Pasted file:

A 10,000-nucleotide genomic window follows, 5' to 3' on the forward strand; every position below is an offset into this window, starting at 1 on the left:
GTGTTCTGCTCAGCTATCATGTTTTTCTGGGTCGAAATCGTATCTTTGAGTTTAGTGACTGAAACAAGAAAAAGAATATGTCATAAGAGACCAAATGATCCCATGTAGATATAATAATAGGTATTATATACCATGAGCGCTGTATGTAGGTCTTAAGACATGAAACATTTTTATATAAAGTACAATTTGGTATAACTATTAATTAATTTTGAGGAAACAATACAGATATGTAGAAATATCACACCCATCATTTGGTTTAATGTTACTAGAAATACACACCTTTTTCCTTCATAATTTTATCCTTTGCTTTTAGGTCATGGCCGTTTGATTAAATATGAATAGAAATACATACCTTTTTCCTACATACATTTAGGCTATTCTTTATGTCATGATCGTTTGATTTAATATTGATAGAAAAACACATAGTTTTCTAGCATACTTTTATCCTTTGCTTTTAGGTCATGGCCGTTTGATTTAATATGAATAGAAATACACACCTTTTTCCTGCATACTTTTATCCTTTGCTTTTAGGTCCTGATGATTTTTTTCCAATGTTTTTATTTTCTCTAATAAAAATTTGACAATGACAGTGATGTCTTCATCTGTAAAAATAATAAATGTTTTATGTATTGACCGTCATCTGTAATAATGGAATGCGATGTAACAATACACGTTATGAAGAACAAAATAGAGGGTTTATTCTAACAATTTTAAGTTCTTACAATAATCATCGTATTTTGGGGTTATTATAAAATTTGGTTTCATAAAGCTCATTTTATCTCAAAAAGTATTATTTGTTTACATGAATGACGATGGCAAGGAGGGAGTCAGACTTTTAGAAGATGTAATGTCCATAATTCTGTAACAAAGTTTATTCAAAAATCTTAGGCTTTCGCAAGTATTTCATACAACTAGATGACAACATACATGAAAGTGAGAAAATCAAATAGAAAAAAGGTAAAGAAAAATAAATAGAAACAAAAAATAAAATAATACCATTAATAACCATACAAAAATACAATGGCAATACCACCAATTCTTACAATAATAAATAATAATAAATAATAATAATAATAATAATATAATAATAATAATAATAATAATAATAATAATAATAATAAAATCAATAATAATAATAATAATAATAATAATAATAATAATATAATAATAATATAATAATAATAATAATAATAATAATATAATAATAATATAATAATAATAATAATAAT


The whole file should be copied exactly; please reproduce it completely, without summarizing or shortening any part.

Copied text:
A 10,000-nucleotide genomic window follows, 5' to 3' on the forward strand; every position below is an offset into this window, starting at 1 on the left:
GTGTTCTGCTCAGCTATCATGTTTTTCTGGGTCGAAATCGTATCTTTGAGTTTAGTGACTGAAACAAGAAAAAGAATATGTCATAAGAGACCAAATGATCCCATGTAGATATAATAATAGGTATTATATACCATGAGCGCTGTATGTAGGTCTTAAGACATGAAACATTTTTATATAAAGTACAATTTGGTATAACTATTAATTAATTTTGAGGAAACAATACAGATATGTAGAAATATCACACCCATCATTTGGTTTAATGTTACTAGAAATACACACCTTTTTCCTTCATAATTTTATCCTTTGCTTTTAGGTCATGGCCGTTTGATTAAATATGAATAGAAATACATACCTTTTTCCTACATACATTTAGGCTATTCTTTATGTCATGATCGTTTGATTTAATATTGATAGAAAAACACATAGTTTTCTAGCATACTTTTATCCTTTGCTTTTAGGTCATGGCCGTTTGATTTAATATGAATAGAAATACACACCTTTTTCCTGCATACTTTTATCCTTTGCTTTTAGGTCCTGATGATTTTTTTCCAATGTTTTTATTTTCTCTAATAAAAATTTGACAATGACAGTGATGTCTTCATCTGTAAAAATAATAAATGTTTTATGTATTGACCGTCATCTGTAATAATGGAATGCGATGTAACAATACACGTTATGAAGAACAAAATAGAGGGTTTATTCTAACAATTTTAAGTTCTTACAATAATCATCGTATTTTGGGGTTATTATAAAATTTGGTTTCATAAAGCTCATTTTATCTCAAAAAGTATTATTTGTTTACATGAATGACGATGGCAAGGAGGGAGTCAGACTTTTAGAAGATGTAATGTCCATAATTCTGTAACAAAGTTTATTCAAAAATCTTAGGCTTTCGCAAGTATTTCATACAACTAGATGACAACATACATGAAAGTGAGAAAATCAAATAGAAAAAAGGTAAAGAAAAATAAATAGAAACAAAAAATAAAATAATACCATTAATAACCATACAAAAATACAATGGCAATACCACCAATTCTTACAATAATAAATAATAATAAATAATAATAATAATAATAATATAATAATAATAATAATAATAATAATAATAATAATAATAAAATCAATAATAATAATAATAATAATAATAATAATAATAATATAATAATAATATAATAATAATAATAATAATAATAATATAATAATAATATAATAATAATAATAATAAT